As South Africans, we ought to uphold principle of Ubuntu and these don’t entail objectifying people of a lower social and economic status.

These actions will make a mockery of our democracy should the department fail to enforce accountability to those responsible for blocking access to health services, intimidation, and damaging hospital property.

One wonders, how many health workers are suffering from post-traumatic stress disorder and other psychological ailments for being helpless and unable to provide the care that was needed by patients?

Does the end justify the means in this case? The right to strike is not absolute hence health services are categorised as an essential service.

The lack of accountability following violation of human rights and damage to property will fail health service users and other stakeholders. Such strike actions have negative financial impact resulting from replacement of damaged property, delayed medical interventions leading to higher future medical costs, post-traumatic stress disorder affecting health workers and professionals, to name a few.

Health workers that fail to provide patient centred services and a department that fails to uphold the law stains the integrity of country’s public health system.

The nation is still traumatised by the Life Esidimeni tragedy. Importantly, most public sector patients are deemed vulnerable because they are solely dependent on the state and its agents to provide for their health care needs.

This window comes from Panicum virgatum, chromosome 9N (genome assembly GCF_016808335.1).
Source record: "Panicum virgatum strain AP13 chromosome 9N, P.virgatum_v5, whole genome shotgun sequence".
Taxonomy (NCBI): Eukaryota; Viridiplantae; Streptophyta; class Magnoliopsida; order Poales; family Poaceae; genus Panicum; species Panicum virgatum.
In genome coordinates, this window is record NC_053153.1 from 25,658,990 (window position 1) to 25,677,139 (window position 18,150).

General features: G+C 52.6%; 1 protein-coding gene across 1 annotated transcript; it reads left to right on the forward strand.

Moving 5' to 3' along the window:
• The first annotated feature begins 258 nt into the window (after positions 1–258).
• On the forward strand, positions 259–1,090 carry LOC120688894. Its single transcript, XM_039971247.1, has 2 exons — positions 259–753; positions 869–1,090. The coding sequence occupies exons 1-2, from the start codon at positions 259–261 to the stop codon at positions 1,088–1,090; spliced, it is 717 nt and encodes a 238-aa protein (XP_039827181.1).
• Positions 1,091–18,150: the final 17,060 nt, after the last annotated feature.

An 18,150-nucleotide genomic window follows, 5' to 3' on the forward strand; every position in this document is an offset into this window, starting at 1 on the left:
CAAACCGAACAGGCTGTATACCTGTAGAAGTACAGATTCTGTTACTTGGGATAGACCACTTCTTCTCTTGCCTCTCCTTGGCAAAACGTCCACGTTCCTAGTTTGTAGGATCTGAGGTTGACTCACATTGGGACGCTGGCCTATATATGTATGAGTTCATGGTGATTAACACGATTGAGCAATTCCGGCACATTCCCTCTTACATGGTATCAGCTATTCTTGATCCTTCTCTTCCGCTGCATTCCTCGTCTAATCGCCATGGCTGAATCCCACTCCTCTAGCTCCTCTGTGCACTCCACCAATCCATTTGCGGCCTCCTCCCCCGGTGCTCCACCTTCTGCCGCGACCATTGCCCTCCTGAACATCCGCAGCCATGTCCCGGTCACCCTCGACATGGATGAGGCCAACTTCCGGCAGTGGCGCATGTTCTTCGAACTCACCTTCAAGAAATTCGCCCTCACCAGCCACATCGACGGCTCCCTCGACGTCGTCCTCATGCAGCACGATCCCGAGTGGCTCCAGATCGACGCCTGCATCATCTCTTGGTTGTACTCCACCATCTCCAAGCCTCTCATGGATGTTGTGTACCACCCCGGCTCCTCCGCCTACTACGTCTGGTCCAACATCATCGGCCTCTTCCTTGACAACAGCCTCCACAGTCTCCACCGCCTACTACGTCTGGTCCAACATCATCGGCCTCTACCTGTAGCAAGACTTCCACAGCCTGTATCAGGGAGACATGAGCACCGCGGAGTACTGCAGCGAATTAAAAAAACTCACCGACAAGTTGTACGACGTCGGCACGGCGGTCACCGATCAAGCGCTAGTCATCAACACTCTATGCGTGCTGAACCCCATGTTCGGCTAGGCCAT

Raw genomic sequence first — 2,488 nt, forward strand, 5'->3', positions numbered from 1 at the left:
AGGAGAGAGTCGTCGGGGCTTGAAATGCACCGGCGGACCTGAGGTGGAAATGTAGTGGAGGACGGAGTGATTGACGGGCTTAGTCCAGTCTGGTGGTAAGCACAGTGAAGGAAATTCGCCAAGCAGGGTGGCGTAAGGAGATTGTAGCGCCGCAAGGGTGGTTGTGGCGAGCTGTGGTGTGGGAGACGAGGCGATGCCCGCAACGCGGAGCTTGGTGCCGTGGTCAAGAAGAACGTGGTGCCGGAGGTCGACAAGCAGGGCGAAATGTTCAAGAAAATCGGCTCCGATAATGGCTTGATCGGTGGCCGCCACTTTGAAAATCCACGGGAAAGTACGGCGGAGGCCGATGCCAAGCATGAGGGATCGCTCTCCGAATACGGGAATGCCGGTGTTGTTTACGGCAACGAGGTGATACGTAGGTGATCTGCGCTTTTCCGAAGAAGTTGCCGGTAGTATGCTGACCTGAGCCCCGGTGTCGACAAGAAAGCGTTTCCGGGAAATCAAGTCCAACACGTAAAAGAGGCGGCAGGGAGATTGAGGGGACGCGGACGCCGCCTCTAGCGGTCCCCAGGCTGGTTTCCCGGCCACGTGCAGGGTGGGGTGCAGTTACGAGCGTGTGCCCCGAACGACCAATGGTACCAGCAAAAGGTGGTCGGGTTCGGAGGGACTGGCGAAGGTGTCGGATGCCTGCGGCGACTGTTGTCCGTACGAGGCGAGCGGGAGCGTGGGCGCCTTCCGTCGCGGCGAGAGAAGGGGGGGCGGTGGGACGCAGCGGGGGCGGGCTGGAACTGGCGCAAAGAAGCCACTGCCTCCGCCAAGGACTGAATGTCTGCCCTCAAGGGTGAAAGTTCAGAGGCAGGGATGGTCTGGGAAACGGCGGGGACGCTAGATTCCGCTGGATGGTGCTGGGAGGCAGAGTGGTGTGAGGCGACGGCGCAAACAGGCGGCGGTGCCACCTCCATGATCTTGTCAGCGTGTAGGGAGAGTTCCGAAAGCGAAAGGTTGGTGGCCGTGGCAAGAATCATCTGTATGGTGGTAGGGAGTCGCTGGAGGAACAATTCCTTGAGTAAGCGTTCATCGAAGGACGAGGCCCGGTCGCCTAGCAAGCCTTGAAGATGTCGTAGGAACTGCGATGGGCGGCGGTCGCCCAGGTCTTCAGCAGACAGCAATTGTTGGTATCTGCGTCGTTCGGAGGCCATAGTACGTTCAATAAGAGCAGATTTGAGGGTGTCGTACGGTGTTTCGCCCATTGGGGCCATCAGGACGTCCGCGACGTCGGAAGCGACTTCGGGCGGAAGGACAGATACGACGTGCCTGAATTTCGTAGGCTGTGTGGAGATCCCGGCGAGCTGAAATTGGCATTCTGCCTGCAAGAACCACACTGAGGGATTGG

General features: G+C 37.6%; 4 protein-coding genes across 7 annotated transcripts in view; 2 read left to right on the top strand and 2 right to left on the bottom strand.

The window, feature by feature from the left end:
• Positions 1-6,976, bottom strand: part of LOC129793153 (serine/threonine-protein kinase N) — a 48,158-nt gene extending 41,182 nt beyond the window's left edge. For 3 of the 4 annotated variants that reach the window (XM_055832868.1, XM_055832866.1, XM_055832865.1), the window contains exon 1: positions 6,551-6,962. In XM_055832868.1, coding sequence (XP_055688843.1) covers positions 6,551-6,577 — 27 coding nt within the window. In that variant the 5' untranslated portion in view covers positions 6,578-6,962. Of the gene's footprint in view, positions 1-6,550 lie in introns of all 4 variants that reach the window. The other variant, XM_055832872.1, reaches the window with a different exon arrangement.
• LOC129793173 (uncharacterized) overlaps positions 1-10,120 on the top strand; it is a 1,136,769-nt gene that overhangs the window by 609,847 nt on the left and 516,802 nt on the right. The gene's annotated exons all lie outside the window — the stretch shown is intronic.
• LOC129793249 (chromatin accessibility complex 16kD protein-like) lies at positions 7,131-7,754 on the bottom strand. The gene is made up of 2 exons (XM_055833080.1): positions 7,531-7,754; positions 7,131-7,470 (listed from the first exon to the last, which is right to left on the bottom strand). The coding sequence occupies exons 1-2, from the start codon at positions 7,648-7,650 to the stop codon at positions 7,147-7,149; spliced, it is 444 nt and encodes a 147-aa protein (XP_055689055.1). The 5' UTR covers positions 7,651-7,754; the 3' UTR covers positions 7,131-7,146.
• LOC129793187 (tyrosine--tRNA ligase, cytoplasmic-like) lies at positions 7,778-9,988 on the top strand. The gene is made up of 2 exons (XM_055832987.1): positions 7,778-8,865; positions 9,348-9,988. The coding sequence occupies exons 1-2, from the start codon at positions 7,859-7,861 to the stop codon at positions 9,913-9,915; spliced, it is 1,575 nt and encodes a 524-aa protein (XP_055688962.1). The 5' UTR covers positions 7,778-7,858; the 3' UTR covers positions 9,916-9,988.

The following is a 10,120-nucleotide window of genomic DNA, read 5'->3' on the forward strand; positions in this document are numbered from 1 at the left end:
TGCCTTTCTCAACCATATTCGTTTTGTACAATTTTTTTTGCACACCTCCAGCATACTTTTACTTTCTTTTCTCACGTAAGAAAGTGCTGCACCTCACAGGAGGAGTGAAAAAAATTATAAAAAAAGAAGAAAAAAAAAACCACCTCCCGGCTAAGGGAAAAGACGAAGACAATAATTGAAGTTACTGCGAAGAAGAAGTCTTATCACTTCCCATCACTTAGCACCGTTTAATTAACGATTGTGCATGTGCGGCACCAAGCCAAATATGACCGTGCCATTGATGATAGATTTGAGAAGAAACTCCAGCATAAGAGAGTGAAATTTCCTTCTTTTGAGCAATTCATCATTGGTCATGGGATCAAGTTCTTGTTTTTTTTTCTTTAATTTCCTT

Individuals are equal before the eyes of the law and ethically, the most vulnerable deserve even more protection of their rights.

Leadership is a responsibility hence the expectation for employers and labour union leaders to enforce consequence management, and discipline.

There is a need for health worker labour unions to understand the impact of violent strikes, vulnerability of patients and the moral duty of not treating patients as a means to an end in the event of labour disputes.

There is no doubt that ongoing training on ethics and human rights should be provided to managers, labour unions, health professionals, and the rest of the health workforce.

The department’s employees have a moral and legal obligation to protect the dignity and rights of others.

Concurrently, employees have the right strike whilst upholding other people’s rights, a right to exhaust alternative dispute resolution mechanisms and as a last resort, take legal action against the department when their rights are threatened or violated.

» Dr Brenda Kubheka and Nomfundo Maseko are from Health IQ Consulting, which does quality management, clinical risk and lean methodology training programmes and consulting services in the health sector.